4. Noel says:

    Lets face it, no matter how much the pundits beat the drum that American dream is still alive, it is not. Going into that discussion is out of scope of this post.

    Sticking to healthcare only, Obamacare, although the idea seems pretty good, needs more explanation. I pay a fortune for my health insurance (About $20000 for a family of 3) and still have to pay $4000 out of pocket. Plus son is disabled. It is not fun. Obamacare gives a lot on the paper to the middle class and lower income families, who IMO are disenfranchised in many ways. The system needs be open more in what will be finally on the table. I was talking to my eye doctor and he was pretty upset. He does not think Obamacare brings anything for the population it is actually targeted to, nothing to the practitioners like him. All money will go to rich people one or the other way. So I am not too sure how it will be useful (unless implemented well).

    And there is another party that is voting ~40 times to get rid of Obamacare that is law of the land. Formerly republican, now independent.

  5. JayS says:

    Totally agree with the article! The one trend not mentioned, and granted I don’t know how well it’s documented, is the whole 1% issue, where wealth is being more and more hoarded by the elite, 1% of our population. Ever since Reaganomics there’s been this ridiculous “trickle down” theory of the economy, which I *hope* soon will be permanently debunked. However, it seems to be getting worse.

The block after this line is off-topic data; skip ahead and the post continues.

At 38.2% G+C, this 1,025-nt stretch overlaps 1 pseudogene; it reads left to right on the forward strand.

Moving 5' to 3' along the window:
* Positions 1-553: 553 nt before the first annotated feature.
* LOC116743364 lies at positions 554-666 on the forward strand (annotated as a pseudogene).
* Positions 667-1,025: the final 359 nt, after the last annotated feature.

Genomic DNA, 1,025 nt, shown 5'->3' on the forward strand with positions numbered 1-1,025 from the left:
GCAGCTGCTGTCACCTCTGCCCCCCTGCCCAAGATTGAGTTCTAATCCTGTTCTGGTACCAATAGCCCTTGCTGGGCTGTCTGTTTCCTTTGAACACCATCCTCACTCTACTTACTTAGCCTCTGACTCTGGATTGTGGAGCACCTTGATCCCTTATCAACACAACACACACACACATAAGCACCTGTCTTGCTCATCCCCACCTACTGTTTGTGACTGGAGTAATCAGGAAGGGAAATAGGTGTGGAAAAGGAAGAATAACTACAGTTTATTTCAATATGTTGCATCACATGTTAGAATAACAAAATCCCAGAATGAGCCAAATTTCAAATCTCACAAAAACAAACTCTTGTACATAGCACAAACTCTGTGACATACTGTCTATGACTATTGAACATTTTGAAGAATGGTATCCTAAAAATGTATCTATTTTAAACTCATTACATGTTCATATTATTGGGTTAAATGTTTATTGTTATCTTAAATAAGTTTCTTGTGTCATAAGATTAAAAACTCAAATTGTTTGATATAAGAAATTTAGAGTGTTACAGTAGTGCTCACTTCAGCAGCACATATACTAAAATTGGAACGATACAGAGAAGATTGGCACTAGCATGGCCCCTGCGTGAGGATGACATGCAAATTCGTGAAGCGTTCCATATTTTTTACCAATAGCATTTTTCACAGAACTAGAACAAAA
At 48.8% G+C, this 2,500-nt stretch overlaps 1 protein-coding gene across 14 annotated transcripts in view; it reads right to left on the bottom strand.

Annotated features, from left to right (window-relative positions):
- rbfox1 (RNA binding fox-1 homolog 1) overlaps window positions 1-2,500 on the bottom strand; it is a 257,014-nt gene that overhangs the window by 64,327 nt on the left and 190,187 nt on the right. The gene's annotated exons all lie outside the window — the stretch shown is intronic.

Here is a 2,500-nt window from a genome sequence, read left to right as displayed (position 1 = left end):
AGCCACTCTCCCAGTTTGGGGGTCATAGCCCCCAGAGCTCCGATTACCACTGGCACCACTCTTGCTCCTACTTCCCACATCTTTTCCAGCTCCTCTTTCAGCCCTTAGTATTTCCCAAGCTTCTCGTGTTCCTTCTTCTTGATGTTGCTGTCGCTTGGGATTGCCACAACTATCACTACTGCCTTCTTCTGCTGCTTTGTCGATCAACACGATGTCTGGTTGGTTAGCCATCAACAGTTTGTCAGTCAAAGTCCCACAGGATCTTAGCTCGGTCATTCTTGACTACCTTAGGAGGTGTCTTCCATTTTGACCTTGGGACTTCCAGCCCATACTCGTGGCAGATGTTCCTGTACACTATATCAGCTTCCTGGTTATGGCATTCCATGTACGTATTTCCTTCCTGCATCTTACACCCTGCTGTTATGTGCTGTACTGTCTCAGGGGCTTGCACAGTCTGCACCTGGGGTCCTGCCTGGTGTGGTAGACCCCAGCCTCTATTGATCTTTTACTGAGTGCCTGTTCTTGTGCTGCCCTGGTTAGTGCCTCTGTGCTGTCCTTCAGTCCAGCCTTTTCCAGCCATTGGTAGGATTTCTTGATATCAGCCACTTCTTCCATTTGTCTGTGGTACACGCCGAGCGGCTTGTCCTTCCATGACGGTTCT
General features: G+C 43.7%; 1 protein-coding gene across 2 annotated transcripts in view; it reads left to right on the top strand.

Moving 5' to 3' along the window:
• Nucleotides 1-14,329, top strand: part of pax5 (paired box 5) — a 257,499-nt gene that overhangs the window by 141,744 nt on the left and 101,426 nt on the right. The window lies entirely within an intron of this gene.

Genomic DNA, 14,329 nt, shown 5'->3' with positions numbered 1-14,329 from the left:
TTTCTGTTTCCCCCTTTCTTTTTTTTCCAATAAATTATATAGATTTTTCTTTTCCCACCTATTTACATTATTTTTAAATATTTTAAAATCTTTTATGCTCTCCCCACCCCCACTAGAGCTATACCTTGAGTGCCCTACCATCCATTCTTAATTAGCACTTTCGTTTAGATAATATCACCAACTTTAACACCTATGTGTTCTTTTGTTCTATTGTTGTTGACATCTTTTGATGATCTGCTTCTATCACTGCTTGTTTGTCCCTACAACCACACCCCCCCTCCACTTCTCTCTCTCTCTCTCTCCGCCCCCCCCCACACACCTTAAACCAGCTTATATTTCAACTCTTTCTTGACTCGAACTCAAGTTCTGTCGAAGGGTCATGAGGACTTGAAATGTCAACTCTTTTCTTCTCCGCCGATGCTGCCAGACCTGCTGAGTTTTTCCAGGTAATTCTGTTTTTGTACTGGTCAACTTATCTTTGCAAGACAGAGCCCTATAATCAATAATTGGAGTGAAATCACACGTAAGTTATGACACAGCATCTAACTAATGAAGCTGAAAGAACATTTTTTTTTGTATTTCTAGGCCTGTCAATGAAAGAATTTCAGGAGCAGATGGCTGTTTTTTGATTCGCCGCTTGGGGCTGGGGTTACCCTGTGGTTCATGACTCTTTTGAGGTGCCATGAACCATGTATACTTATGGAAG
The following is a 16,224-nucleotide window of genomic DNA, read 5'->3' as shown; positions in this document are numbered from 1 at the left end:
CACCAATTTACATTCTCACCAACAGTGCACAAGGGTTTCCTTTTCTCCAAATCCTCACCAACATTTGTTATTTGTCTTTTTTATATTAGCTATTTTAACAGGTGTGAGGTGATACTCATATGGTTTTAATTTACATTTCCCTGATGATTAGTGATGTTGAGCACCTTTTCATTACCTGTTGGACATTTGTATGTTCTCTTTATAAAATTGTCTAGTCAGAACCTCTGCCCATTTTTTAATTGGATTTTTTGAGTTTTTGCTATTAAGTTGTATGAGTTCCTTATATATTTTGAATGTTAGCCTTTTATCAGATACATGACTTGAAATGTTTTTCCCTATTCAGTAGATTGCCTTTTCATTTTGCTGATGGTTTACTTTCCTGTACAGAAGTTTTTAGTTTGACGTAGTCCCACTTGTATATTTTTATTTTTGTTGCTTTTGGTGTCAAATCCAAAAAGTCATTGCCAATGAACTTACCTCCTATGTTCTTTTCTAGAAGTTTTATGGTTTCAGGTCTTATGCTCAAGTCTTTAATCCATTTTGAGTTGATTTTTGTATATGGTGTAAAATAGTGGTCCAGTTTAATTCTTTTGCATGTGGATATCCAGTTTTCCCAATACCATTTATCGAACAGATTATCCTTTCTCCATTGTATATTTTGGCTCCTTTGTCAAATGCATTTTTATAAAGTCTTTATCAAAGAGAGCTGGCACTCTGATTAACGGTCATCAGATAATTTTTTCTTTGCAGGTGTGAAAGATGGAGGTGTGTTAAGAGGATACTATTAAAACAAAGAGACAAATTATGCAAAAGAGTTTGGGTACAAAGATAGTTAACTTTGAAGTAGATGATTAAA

Nick Hanauer has spoken articulately about this, and what he calls the “death spiral of consumer demand” if things don’t change.

  6. Rebecca says:

    I agree that college costs are too expensive, and it leaves students with huge loans to pay back before they have even started their first full-time jobs. This tends to put a lot of unnecessary mental pressure on these graduates. Education is important for our future and we need to address the issue that a large portion of people cannot afford this education.

  7. Ravi kumar says:

    Good article, thumps up, it is too expensive for students to bare the costings. They have to pay loan amount. In future, education will be more costly.

  8. Michele says:

    That medical insurance fee is ABSOLUTE CRAP. I regret voting Obama into office more and more every day. Not that the republican alternative was even an option. There had better be an exemption for veterans because I don’t need medical insurance. I have the VA.

  9. Karla Twomey says:

    Hi Carla,